Will “Voluntary Standards” Make for an Effective Cybersecurity Bill?
The debate over revisions to the Cybersecurity Act of 2012 has been fierce and, of course, mostly partisan. Recently, sponsors dropped a measure that would require critical private sector companies to adopt security standards, rather than making such measures voluntary. On the one side, critics say the bill is a step in the right direction for preventing cyberattacks; others feel it is too lax and wrought with problems.
One thing is clear, however. President Barack Obama does not take this topic lightly. Last week he published an op-ed in the New York Times in which he called the cyber threat to our nation, “one of the most serious economic and national security challenges we face.” He writes:
It doesn’t take much to imagine the consequences of a successful cyber attack. In a future conflict, an adversary unable to match our military supremacy on the battlefield might seek to exploit our computer vulnerabilities here at home. Taking down vital banking systems could trigger a financial crisis. The lack of clean water or functioning hospitals could spark a public health emergency. And as we’ve seen in past blackouts, the loss of electricity can bring businesses, cities and entire regions to a standstill.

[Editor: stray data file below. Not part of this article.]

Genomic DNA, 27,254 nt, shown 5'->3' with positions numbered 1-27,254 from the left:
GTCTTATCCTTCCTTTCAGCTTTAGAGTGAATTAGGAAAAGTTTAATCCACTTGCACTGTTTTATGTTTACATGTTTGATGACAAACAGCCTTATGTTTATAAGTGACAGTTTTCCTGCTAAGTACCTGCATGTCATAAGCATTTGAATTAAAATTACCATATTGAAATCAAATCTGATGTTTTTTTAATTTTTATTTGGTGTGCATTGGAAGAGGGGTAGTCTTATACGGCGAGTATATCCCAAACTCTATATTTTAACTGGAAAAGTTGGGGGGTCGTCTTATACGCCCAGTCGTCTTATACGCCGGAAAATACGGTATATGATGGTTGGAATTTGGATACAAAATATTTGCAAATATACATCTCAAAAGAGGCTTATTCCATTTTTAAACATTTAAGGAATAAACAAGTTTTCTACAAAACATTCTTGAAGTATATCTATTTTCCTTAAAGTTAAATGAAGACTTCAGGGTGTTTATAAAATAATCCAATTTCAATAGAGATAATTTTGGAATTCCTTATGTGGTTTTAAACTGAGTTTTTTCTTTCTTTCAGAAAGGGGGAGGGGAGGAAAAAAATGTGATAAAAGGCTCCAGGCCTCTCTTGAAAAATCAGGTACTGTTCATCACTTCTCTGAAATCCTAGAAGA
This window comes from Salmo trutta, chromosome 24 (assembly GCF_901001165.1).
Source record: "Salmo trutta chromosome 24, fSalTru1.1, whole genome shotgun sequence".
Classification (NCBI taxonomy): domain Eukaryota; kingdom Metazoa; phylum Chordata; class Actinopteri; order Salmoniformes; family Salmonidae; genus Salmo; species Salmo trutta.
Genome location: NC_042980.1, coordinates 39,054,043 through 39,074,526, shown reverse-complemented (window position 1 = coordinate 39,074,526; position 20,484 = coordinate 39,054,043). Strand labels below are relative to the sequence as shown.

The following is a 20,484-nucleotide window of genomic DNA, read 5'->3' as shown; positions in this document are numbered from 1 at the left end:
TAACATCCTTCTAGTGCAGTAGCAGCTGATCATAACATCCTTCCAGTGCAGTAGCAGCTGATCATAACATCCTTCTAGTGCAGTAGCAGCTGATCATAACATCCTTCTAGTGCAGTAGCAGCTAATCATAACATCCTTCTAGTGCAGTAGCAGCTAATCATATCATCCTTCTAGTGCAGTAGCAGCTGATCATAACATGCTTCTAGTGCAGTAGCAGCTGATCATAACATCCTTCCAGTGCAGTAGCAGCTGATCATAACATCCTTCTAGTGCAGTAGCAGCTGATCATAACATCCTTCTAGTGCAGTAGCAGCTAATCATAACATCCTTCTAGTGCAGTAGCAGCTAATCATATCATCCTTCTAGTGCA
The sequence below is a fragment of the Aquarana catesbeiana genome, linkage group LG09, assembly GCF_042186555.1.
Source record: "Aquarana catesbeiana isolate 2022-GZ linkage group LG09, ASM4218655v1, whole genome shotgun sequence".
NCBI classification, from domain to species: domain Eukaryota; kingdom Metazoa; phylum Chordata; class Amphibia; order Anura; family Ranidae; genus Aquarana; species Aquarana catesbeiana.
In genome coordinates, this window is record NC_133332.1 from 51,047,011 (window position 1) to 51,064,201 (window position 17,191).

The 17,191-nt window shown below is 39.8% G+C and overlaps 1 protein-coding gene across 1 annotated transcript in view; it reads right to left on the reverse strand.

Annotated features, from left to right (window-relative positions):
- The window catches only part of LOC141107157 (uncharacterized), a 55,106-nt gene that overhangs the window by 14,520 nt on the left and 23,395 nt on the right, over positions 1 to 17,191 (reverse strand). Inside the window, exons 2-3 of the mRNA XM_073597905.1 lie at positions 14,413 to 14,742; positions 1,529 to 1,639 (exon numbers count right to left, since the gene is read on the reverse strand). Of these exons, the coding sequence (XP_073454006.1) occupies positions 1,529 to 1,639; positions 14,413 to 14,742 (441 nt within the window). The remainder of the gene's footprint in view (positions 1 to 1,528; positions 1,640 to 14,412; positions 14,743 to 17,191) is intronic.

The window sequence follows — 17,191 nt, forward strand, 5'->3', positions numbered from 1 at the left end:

Frightening. And true.
An earlier version of the bill required companies who run the power grid, gas pipelines, water supply systems and other critical infrastructure to meet a certain level of security. Republicans opposed, so the newer, revised bill says companies can recommend their own security regulations and volunteer to have their security practices inspected by the government, making it, essentially, a bill that merely suggests that these companies take certain measures. A recent article on the Huffington Post site states:
The new bill “basically depends on the industry to make a good faith effort to improve security, and up until now they haven’t done anything,” said Joe Weiss, a security expert on critical infrastructure. “The question is, ‘Why would you expect all of a sudden for that to change?’”
James Lewis, a senior fellow at the Center for Strategic and International Studies, said, “The problem is the bill doesn’t give the government any new capabilities. You don’t need this bill. Nothing really changes.”
Without comprehensive, mandatory cybersecurity legislation, how can we hope to prevent such nationwide, debilitating events?